This work shows that CNTs have moderate and difficult-to-quantify effects on the behavioral response of P. polycephalum. In the future, it will be interesting to examine the effects of CNTs on the physiological and molecular response of this organism.

© Photo : Romain Hacquet – @aker.romain

 

Léo CLEMENT – PhD Defense

PhD defense in english

 Zoom link : https://us06web.zoom.us/j/86474991977

Team : BeeAntCE

Supervisors : Antoine WYSTRACH & Jacques GAUTRAIS

Committee members :

  • M. Andrew PHILIPPIDES, University of Sussex, Rapporteur
  • Mme Emily BAIRD, Stockholm University, Examinatrice
  • M. Antoine WYSTRACH, CNRS, Co-directeur de thèse
  • M. Franck RUFFIER, CNRS – Institut des Sciences du Mouvement Marseille, Examinateur
  • Mme AUDREY DUSSUTOUR, CNRS, Examinatrice
  • M. Simon BENHAMOU, CNRS / CEFE, Rapporteur

Abstract :

Navigation in natural environments is an essential ability for animals, but it can be highly challenging to achieve due to the complex, ever-changing, nature of the environment they navigate through. Solitary foraging hymenopterans, such as ants, have evolved remarkable abilities to navigate in these complex environments despite a nervous system much simpler than those of vertebrates. What’s more, ants’ displacements can be easily tracked, thus providing a powerful system to investigate the mechanisms underlying navigation in the wild.

Thanks to the development and application of neurobiological tools in insects, we now have an increasingly detailed description of the circuits in these “mini-brains”. These networks, composed of a large number of interacting units (neurons), are the site of very dynamic internal activity that allows for an effective coupling of the organism with its environment. The field of insect navigation has integrated this neurobiological knowledge with a long-standing tradition of behavioural experiments, as well as in-silico modelling approaches, to gain a deeper understanding of the mechanisms and emergent properties in these systems. This multi-level approach has provided valuable insights into how complex behaviour emerges.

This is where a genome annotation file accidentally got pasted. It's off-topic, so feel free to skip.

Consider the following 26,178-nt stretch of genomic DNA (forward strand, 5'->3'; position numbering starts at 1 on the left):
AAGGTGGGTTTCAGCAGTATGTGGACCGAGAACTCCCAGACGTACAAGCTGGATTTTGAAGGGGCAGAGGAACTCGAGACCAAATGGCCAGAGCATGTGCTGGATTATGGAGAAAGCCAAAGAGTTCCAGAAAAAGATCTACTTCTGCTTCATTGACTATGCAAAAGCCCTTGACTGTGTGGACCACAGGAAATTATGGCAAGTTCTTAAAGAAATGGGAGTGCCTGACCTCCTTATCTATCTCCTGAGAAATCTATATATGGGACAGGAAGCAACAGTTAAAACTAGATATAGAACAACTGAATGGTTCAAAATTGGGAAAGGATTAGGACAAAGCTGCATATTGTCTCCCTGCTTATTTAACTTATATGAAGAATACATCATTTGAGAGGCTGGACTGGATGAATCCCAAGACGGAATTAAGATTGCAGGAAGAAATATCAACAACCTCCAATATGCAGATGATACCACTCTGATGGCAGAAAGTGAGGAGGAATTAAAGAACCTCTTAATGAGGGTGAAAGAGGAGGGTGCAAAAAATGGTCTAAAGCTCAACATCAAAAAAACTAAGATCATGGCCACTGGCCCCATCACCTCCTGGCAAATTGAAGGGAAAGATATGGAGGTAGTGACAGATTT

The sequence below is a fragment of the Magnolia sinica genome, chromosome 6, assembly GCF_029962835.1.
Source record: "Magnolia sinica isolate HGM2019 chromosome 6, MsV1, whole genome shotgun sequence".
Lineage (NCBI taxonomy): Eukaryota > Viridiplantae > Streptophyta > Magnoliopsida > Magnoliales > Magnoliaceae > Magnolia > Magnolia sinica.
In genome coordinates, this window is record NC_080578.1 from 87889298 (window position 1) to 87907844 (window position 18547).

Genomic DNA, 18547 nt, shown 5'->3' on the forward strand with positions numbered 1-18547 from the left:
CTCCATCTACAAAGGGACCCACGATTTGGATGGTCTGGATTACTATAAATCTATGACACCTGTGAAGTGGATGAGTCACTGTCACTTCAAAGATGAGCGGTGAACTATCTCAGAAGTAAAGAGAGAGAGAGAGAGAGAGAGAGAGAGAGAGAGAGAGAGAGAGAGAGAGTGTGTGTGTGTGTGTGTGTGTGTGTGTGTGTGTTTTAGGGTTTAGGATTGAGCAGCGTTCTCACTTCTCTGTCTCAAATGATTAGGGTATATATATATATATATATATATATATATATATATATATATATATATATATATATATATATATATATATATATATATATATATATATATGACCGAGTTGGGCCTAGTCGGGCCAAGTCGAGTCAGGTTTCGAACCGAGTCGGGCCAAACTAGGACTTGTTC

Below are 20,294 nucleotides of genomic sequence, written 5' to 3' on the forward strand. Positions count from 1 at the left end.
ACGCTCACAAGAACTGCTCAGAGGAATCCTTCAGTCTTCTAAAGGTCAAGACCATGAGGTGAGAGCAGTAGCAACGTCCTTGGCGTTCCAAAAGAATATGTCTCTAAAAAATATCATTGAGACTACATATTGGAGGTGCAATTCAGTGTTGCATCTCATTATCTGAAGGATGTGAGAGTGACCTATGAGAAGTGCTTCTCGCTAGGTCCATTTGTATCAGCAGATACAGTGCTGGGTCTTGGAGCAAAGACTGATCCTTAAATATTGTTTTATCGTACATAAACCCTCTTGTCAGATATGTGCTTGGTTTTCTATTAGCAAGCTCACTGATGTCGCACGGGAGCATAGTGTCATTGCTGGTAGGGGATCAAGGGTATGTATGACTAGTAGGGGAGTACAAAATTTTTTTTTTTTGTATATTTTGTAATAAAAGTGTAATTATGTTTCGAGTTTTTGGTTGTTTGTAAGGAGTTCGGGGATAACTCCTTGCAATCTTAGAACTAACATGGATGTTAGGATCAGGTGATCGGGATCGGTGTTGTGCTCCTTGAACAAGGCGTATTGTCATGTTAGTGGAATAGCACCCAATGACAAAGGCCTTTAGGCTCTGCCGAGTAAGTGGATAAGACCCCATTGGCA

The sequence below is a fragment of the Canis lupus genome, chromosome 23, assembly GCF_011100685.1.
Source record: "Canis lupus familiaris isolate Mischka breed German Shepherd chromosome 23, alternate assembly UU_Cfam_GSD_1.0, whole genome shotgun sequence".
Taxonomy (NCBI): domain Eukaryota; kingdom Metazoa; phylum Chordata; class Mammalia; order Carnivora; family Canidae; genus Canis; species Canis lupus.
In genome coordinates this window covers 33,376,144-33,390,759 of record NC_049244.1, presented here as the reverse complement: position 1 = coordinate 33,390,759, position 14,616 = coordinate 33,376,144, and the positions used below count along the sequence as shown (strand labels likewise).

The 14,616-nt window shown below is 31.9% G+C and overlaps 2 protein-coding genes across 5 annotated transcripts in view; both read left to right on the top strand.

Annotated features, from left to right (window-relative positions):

This thesis presents an integrative approach combining behavioural experiments and computational modelling with the aim to gain further understanding of the mechanisms of ant navigation.

First, I investigate the dynamics of visual learning when ants navigate in natural conditions. There are already good insights into how the insect brain can memorize and recognize views, and how these views might be used for navigation. However, practically nothing is known about how learning is orchestrated in the first place. Learning a route cannot be governed only by rewards and punishments but may happen ‘continuously’; a vague concept so-called ‘latent learning’ in the vertebrate literature. By combining field experiments and modelling, I show that ants learn the route they travel in a continuous fashion. I also explain how such a continuous mechanism of learning and recalling can be implemented in the light of the known insect brain circuitry. Our work shows that such a continuous spatial learning is supported by egocentric route memories rather than a map-like reconstruction of space.